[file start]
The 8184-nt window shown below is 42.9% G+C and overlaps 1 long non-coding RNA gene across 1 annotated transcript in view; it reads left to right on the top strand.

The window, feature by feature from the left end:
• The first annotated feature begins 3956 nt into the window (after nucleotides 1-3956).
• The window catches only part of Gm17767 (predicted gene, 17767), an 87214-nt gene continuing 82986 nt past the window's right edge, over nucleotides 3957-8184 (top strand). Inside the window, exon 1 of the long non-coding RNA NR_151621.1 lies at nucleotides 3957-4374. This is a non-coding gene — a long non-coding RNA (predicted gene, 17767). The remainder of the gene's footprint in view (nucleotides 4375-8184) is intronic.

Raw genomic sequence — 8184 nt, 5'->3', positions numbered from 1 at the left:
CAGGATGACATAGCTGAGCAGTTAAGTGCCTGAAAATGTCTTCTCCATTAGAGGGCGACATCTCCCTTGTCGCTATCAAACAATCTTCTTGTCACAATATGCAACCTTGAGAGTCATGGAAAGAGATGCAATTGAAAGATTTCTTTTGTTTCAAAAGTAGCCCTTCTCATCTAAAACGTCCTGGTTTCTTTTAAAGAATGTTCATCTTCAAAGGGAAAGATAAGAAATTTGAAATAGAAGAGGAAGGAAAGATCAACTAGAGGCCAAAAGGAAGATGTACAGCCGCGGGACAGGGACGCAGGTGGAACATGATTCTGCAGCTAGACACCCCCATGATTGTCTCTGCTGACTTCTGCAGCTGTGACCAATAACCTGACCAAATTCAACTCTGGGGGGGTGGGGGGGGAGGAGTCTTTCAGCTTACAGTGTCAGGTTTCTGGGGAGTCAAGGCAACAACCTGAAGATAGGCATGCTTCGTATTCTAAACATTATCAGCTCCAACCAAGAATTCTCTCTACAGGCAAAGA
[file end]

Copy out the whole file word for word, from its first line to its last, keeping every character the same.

The 8184-nt window shown below is 42.9% G+C and overlaps 1 long non-coding RNA gene across 1 annotated transcript in view; it reads left to right on the top strand.

The window, feature by feature from the left end:
• The first annotated feature begins 3956 nt into the window (after nucleotides 1-3956).
• The window catches only part of Gm17767 (predicted gene, 17767), an 87214-nt gene continuing 82986 nt past the window's right edge, over nucleotides 3957-8184 (top strand). Inside the window, exon 1 of the long non-coding RNA NR_151621.1 lies at nucleotides 3957-4374. This is a non-coding gene — a long non-coding RNA (predicted gene, 17767). The remainder of the gene's footprint in view (nucleotides 4375-8184) is intronic.

Raw genomic sequence — 8184 nt, 5'->3', positions numbered from 1 at the left:
CAGGATGACATAGCTGAGCAGTTAAGTGCCTGAAAATGTCTTCTCCATTAGAGGGCGACATCTCCCTTGTCGCTATCAAACAATCTTCTTGTCACAATATGCAACCTTGAGAGTCATGGAAAGAGATGCAATTGAAAGATTTCTTTTGTTTCAAAAGTAGCCCTTCTCATCTAAAACGTCCTGGTTTCTTTTAAAGAATGTTCATCTTCAAAGGGAAAGATAAGAAATTTGAAATAGAAGAGGAAGGAAAGATCAACTAGAGGCCAAAAGGAAGATGTACAGCCGCGGGACAGGGACGCAGGTGGAACATGATTCTGCAGCTAGACACCCCCATGATTGTCTCTGCTGACTTCTGCAGCTGTGACCAATAACCTGACCAAATTCAACTCTGGGGGGGTGGGGGGGGAGGAGTCTTTCAGCTTACAGTGTCAGGTTTCTGGGGAGTCAAGGCAACAACCTGAAGATAGGCATGCTTCGTATTCTAAACATTATCAGCTCCAACCAAGAATTCTCTCTACAGGCAAAGA